I conclude this Veteran's Day Series on November 11th. Old Bayview Cemetery, as I mentioned in the previous post, is sitting on a bluff. In Yesteryear, the view would have been beautiful ---the wide open scenery and the sparkling water. Today, the view with just a hint of bay water spotted here and there between modern and some dilapidated structures, is mostly roof tops of buildings near the ship's channel. The cost of progress. As I mentioned, I planned on ending this on a sad note of more modern times. You see, this antiquated cemetery has been, over many years, highly vandalized!! Everywhere you look, headstones have been knocked over and smashed. Some not even recognizable any longer...heaps of rubbish and rock debris. The city has erected a 12 foot wrought iron fence around the perimeter and gated it with stone...locking it up at sunset and opening it only in daylight hours. Of course, when vandals have something in mind to do damage, there is no stopping them. It's highly patrolled, but still mischief is evident today...
Of the 633 interments recorded, these long remembered are soldiers and officers of many wars, The Mexican War, The Indian Wars, Civil War, and others. Prominent citizens, infants, to slaves. Several markers showed us the immigration records...from Ireland, Germany, Switzerland, South Wales, some were native Texans. Among a few seen here:
Matthew and Tom Nolan joined Harney's Regiment of Dragoons, United States Army in the late Fall of 1845. They were both born and raised in Providence, Rhode Island. Mat was 12, but Tom was only 9 so he lied about his age telling the recruiting officer he was 10. Mat signed on as a bugler, Tom as a drummer, Company G, 2nd U. S. Dragoons. As soon as the Confederacy was established in Texas, Mat Nolan was authorized to raise a company in South Texas. He enlisted the whole company of the Walker Star Rifles (named for an Indian-fighter named Andrew Jackson Walker, by their Captain Charles Lovenskiold). The militia company had to be rebuilt after most of the stronger and younger men joined Nolan's company. Mat Nolan had many other adventures in Confederate service, but he was needed back in Corpus Christi in 1864. Matthew was shot and killed by the Gravis Brothers.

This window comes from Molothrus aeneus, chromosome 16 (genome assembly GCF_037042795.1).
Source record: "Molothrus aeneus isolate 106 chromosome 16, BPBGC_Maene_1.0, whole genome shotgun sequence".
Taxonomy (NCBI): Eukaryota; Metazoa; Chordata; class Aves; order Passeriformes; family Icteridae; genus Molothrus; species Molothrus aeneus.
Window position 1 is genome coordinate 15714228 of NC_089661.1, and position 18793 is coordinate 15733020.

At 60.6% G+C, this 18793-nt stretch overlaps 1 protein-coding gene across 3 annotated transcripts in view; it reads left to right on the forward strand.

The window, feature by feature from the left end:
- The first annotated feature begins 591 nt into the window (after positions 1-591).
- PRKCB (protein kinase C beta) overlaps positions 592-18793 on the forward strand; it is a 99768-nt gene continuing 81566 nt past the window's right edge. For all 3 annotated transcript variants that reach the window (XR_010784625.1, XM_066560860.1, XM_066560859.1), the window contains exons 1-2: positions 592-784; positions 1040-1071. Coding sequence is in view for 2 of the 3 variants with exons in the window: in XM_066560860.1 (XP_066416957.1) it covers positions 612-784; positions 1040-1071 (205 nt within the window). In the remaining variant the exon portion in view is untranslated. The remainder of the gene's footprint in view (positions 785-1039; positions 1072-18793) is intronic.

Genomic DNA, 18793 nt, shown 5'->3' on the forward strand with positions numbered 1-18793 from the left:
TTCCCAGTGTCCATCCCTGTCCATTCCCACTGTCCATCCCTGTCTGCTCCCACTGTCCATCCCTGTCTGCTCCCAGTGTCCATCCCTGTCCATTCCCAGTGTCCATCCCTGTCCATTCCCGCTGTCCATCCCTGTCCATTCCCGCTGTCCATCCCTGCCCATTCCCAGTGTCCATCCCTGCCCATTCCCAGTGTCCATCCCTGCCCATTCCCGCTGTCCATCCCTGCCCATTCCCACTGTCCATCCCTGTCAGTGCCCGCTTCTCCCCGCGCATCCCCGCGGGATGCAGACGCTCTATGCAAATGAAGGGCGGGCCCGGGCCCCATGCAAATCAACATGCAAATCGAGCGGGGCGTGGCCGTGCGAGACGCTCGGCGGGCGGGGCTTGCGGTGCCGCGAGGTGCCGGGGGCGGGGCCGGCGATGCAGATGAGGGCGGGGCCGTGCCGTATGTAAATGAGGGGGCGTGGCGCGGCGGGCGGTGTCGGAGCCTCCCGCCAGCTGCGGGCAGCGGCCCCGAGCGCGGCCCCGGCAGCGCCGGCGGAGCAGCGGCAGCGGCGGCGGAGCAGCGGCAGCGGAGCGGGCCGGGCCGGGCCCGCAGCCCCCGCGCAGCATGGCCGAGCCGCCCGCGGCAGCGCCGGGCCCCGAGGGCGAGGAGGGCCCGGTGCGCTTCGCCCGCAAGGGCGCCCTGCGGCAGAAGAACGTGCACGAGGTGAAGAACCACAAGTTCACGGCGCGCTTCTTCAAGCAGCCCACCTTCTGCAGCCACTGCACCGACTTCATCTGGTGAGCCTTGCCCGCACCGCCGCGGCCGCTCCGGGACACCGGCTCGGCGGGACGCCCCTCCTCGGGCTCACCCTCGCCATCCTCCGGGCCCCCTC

William James Biggio was born February 26, 1877, in Rockport, Aranas County, Texas to William Biggio and Rebecca Manahan. He stood 6ft 1in. tall, had gray eyes, black hair and a dark complexion. He was married to spouse #1,Petra Gonzales, and they had one daughter. He married spouse #2, Hettie May Anderson and they had two daughters. William was a Wells Fargo guard and clerk, in San Antonio, Bexar County, Texas. He enlisted in the Texas Rangers while in Webb County, Texas, as a SPECIAL RANGER attached to Co. C. from July 25, 1917 until January 1918.
Thaddeus Higgins Birth: 1817 Death: Sep. 12, 1845 2D Lieut. Co. G4 U.S. Inf. 1817-1845
Encamped with Zachary Taylor in Corpus Christi in 1845.
Cadet at the Military Academy, July 1, 1836, to July 1, 1840, when he was graduated and promoted in the Army to Second Lieut., 4th Infantry, July 1, 1840.
Served: on frontier duty at Ft. Jesup, La., 1840-42, -- and Ft. Gibson, I. T., 1842; In garrison at Jefferson Barracks, Mo., 1842-44;
On frontier duty at Natchitoches (Camp Salubrity), La., 1844-45; In Military Occupation of Texas, 1845; and by the bursting of a steamer's boiler, was Killed, Sep. 12, 1845, near Corpus Christi, Texas.: Aged 28.
FIND A GRAVE - Old Bayview Cemetery - Corpus Christi, Texas